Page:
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London, Jack

Published by The Macmillan Company

Used Hardcover First Edition

Quantity Available: 1

From: Magers and Quinn Booksellers (Minneapolis, MN, U.S.A.)

Seller Rating: 5-star rating

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About this Item: The Macmillan Company. Condition: Very Good. Condition: Very Good -; First edition, second printing, with London and Strunsky listed on the title page. Blue-green cloth with black floral decoration and white titles to front, black decoration and gilt titles to spine. Some small dents/bumps to lower edge of front board. Edges rubbed, with more pronounced wear at corners and at ends of spine. Small purple streak or stain to back board, likely ink. Previous owner's name on FFEP. Seller Inventory # 1013281

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London, Jack, and Anna Strunsky

Published by The Macmillan Company, New York London (1903)

Used Hardcover First Edition Signed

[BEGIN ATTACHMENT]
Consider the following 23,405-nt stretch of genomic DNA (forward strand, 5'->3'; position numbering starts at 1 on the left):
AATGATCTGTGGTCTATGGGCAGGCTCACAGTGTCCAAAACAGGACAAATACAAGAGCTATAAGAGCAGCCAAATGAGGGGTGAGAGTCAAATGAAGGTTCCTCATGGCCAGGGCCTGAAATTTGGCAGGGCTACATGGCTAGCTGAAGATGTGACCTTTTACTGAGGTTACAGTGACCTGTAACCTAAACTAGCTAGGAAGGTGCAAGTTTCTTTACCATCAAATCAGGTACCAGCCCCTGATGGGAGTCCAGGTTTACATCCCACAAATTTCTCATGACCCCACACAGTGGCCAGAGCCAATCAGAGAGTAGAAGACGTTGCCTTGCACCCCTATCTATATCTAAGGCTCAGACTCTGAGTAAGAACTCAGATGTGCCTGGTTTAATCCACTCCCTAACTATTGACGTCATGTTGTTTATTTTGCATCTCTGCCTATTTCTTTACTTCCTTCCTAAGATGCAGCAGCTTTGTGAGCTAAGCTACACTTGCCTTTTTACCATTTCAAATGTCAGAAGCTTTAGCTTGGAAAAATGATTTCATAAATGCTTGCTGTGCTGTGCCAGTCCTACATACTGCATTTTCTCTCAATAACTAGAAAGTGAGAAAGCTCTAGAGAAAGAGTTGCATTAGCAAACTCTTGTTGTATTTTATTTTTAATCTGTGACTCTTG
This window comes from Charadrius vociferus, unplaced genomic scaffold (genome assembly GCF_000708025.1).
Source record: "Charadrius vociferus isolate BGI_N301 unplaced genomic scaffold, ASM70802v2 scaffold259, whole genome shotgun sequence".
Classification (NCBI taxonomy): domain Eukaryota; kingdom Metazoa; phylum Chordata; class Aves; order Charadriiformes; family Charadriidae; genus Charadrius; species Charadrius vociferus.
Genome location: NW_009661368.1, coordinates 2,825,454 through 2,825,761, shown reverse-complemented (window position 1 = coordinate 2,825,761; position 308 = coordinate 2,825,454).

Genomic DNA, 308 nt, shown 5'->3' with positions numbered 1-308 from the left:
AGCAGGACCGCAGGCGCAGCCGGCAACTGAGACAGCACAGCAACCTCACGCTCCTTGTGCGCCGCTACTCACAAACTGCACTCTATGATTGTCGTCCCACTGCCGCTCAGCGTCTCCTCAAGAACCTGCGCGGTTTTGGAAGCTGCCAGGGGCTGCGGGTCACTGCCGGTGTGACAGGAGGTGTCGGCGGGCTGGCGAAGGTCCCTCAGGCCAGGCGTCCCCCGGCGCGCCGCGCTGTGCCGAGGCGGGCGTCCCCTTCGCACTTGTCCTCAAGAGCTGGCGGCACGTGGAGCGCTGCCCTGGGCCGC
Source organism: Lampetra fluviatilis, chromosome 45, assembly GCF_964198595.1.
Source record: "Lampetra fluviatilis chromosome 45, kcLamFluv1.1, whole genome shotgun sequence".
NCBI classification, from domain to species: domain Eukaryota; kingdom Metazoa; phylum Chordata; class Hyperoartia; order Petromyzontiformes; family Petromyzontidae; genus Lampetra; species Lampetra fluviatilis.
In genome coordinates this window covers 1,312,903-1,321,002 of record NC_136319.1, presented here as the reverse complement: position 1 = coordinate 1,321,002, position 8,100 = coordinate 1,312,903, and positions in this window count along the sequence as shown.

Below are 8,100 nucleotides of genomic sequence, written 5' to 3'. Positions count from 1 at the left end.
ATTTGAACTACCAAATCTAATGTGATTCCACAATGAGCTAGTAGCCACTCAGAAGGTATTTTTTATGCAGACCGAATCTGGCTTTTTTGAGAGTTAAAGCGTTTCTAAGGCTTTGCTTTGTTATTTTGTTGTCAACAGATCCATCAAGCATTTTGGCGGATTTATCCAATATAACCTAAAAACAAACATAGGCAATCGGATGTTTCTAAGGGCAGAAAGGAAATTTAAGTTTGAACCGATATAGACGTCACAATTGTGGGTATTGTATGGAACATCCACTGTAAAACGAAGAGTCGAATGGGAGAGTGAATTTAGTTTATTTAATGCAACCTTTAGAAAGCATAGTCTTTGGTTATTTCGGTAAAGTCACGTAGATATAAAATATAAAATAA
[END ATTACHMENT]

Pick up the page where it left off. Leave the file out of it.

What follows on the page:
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About this Item: The Macmillan Company, New York London, 1903. Hardcover. Condition: Very Good. Dust Jacket Condition: No DJ. First Edition, First Issue. 262 Pp. + 3 Pp Ads At Rear. Blue Green Cloth, Decorated In Darker Shades, Gilt Spine Lettering, White Spine Lettering. Teg. First Edition, First Issue, With The Author's Names Omitted Throughout. Publisher's Name On Spine In Letters 1/8" Tall; No Priority Established. Written As A Collaboration Between Jack London And Anna Strunsky. Ms. Strunsky Was An Active Socialist, Was Married To Socialist And Naacp Founder William English Walling, And Was The Aunt Of Leonore Strunsky (Born 1900) Who Was The Late Wife Of Composer Ira Gershwin. This Copy With A Personal Inscription "For Sonia Brown | With The Appreciative | Regard Of | Lane Kempton | ( Anna Strunsky | Walling.) | San Francisco, | November 19, 1943." There Is An Additional Small Ink Signature, Erased, On The Front Pastedown, And A Large Partially Erased Signature On The Half-Title. Very Good, Light Wear. Inscribed by Author(s). Seller Inventory # 036157